Janthinobacterium CG23_2: comparative genome analysis reveals enhanced environmental sensing and transcriptional regulation for adaptation to life in an Antarctic supraglacial stream


As many bacteria detected in Antarctic environments are neither true psychrophiles nor endemic species, their proliferation in spite of environmental extremes gives rise to genome adaptations. Janthinobacterium sp. CG23_2 is a bacterial isolate from the Cotton Glacier stream, Antarctica. To understand how Janthinobacterium sp. CG23_2 has adapted to its environment, we investigated its genomic traits in comparison to genomes of 35 published Janthinobacterium species. While we hypothesized that genome shrinkage and specialization to narrow ecological niches would be energetically favorable for dwelling in an ephemeral Antarctic stream, the genome of Janthinobacterium sp. CG23_2 was on average 1.7 ± 0.6 Mb larger and predicted 1411 ± 499 more coding sequences compared to the other Janthinobacterium spp. Putatively identified horizontal gene transfer events contributed 0.92 Mb to the genome size expansion of Janthinobacterium sp. CG23_2. Genes with high copy numbers in the species-specific accessory genome of Janthinobacterium sp. CG23_2 were associated with environmental sensing, locomotion, response and transcriptional regulation, stress response, and mobile elements—functional categories which also showed molecular adaptation to cold. Our data suggest that genome plasticity and the abundant complementary genes for sensing and responding to the extracellular environment supported the adaptation of Janthinobacterium sp. CG23_2 to this extreme environment.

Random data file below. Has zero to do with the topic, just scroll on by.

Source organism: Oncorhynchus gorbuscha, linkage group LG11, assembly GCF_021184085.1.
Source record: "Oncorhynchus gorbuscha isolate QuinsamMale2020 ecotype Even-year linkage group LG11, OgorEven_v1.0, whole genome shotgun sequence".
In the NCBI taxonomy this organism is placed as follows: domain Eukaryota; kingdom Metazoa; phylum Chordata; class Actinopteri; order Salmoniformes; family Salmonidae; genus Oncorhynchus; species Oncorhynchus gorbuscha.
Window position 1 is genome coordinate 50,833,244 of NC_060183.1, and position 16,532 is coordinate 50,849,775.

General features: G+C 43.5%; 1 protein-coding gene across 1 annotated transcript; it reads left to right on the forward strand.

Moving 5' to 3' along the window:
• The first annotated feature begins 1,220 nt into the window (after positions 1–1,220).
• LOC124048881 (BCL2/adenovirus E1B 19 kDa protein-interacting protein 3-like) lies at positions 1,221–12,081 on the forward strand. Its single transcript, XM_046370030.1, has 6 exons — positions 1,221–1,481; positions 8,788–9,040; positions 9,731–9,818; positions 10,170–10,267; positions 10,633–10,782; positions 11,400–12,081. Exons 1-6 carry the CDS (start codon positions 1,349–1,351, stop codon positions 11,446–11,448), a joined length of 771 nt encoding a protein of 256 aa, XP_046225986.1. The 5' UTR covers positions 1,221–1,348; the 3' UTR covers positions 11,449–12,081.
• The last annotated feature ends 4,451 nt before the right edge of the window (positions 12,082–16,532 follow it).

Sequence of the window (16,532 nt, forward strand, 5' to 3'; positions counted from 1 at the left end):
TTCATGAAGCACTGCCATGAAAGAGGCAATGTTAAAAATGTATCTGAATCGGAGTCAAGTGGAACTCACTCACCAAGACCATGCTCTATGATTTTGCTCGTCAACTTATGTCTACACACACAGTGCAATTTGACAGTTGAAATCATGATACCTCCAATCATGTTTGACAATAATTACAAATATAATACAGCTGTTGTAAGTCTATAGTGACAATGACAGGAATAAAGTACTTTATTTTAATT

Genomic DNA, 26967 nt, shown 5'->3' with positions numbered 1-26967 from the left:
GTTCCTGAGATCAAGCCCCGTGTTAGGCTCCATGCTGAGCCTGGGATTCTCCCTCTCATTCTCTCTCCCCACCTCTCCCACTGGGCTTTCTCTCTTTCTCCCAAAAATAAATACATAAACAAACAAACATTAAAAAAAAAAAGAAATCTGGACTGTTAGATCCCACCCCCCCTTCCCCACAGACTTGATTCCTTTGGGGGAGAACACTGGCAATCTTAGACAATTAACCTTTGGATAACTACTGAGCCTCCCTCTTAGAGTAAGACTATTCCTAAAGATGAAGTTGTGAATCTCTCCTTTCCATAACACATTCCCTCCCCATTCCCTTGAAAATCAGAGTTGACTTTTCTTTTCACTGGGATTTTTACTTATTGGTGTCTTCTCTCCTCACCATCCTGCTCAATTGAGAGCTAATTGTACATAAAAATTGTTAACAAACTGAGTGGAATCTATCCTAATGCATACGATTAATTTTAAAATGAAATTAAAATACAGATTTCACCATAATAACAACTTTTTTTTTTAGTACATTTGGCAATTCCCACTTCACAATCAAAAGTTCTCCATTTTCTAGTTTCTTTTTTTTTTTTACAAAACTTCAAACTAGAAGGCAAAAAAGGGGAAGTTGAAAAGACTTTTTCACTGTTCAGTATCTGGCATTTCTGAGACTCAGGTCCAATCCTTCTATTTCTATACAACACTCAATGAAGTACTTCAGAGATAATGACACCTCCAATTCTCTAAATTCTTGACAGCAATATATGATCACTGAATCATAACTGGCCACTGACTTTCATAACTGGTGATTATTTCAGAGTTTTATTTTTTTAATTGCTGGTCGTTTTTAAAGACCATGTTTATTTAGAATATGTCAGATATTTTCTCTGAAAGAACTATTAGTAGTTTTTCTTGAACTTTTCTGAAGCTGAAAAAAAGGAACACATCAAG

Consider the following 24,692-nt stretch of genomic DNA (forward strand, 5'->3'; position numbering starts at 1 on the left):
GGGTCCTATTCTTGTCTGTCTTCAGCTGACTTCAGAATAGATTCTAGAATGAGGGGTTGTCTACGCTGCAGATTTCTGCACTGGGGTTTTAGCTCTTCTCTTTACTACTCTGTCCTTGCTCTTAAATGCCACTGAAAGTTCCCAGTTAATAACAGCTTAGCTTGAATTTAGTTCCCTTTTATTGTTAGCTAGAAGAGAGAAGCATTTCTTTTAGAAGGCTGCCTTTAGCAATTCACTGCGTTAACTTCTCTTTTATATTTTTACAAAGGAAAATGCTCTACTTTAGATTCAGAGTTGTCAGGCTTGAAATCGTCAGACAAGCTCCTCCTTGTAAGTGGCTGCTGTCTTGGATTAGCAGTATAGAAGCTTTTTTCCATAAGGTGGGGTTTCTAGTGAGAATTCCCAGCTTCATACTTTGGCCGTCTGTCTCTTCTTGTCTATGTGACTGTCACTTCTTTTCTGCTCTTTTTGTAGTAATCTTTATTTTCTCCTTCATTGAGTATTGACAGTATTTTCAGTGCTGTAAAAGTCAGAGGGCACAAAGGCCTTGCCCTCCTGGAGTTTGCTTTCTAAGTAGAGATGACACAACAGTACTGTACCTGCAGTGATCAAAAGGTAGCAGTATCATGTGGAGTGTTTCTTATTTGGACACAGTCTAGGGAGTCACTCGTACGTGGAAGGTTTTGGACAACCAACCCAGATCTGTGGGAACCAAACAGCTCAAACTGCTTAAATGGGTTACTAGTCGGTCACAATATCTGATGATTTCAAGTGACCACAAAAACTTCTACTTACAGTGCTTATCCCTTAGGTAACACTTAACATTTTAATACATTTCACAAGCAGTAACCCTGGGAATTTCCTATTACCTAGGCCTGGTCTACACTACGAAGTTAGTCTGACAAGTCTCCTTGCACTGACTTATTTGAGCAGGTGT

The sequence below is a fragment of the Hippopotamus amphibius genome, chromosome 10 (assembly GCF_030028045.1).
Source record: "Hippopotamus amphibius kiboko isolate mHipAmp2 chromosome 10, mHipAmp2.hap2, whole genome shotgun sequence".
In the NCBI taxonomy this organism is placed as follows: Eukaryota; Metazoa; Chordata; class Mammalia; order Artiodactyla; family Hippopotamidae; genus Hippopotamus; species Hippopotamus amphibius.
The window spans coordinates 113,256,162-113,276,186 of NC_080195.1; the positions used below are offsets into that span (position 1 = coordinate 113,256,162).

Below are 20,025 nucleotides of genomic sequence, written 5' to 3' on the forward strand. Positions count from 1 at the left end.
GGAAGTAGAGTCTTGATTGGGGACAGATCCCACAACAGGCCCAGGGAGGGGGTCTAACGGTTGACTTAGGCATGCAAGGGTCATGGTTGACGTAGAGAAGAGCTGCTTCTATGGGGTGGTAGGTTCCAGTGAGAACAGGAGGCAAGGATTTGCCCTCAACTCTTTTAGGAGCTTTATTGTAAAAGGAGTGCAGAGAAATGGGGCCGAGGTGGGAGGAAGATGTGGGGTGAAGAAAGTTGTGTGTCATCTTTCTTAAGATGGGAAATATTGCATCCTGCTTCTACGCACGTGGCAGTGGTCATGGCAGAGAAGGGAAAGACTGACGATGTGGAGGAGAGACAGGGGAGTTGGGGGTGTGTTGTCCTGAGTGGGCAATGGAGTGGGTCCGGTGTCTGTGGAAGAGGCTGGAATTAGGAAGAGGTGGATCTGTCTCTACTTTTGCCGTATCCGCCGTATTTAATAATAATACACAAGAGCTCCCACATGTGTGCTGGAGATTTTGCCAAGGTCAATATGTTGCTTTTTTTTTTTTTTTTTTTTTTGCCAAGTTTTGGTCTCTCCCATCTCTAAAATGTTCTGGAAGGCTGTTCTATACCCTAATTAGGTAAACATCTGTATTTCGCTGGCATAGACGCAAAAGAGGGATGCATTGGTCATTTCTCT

Dieser, Markus, Heidi J. Smith, T. Ramaraj, Christine M. Foreman, “Janthinobacterium CG23_2: Comparative Genome Analysis Reveals Enhanced Environmental Sensing and Transcriptional Regulation for Adaptation to Life in an Antarctic Supraglacial Stream,” Microorganisms, 2019, 7(10):454. doi: 10.3390/microorganisms7100454
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